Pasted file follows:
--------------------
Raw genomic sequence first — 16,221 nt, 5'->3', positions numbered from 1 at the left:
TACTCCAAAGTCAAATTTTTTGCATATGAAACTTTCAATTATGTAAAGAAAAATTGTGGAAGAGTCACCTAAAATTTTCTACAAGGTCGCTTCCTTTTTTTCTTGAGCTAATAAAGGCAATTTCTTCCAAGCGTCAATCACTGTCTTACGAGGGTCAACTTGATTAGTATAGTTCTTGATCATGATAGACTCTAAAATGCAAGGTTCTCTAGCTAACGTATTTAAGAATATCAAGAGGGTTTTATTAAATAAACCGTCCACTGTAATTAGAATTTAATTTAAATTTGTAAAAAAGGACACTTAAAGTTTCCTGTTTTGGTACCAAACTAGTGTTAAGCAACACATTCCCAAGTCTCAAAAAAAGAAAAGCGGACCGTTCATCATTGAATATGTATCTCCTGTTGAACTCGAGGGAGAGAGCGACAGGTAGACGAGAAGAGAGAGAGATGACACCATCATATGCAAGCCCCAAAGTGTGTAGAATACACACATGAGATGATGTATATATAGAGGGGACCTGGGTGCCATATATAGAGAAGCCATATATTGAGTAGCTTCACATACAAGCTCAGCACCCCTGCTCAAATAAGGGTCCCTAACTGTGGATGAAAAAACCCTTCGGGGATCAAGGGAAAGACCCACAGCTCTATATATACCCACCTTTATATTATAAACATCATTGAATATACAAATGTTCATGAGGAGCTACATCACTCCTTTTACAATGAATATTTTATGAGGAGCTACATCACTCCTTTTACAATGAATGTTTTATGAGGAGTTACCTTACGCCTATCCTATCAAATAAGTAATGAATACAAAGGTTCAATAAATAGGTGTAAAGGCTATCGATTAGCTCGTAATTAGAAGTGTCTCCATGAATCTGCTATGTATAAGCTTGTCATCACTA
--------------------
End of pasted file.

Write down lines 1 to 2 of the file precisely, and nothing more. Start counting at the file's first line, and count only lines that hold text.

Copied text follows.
Raw genomic sequence first — 16,221 nt, 5'->3', positions numbered from 1 at the left:
TACTCCAAAGTCAAATTTTTTGCATATGAAACTTTCAATTATGTAAAGAAAAATTGTGGAAGAGTCACCTAAAATTTTCTACAAGGTCGCTTCCTTTTTTTCTTGAGCTAATAAAGGCAATTTCTTCCAAGCGTCAATCACTGTCTTACGAGGGTCAACTTGATTAGTATAGTTCTTGATCATGATAGACTCTAAAATGCAAGGTTCTCTAGCTAACGTATTTAAGAATATCAAGAGGGTTTTATTAAATAAACCGTCCACTGTAATTAGAATTTAATTTAAATTTGTAAAAAAGGACACTTAAAGTTTCCTGTTTTGGTACCAAACTAGTGTTAAGCAACACATTCCCAAGTCTCAAAAAAAGAAAAGCGGACCGTTCATCATTGAATATGTATCTCCTGTTGAACTCGAGGGAGAGAGCGACAGGTAGACGAGAAGAGAGAGAGATGACACCATCATATGCAAGCCCCAAAGTGTGTAGAATACACACATGAGATGATGTATATATAGAGGGGACCTGGGTGCCATATATAGAGAAGCCATATATTGAGTAGCTTCACATACAAGCTCAGCACCCCTGCTCAAATAAGGGTCCCTAACTGTGGATGAAAAAACCCTTCGGGGATCAAGGGAAAGACCCACAGCTCTATATATACCCACCTTTATATTATAAACATCATTGAATATACAAATGTTCATGAGGAGCTACATCACTCCTTTTACAATGAATATTTTATGAGGAGCTACATCACTCCTTTTACAATGAATGTTTTATGAGGAGTTACCTTACGCCTATCCTATCAAATAAGTAATGAATACAAAGGTTCAATAAATAGGTGTAAAGGCTATCGATTAGCTCGTAATTAGAAGTGTCTCCATGAATCTGCTATGTATAAGCTTGTCATCACTA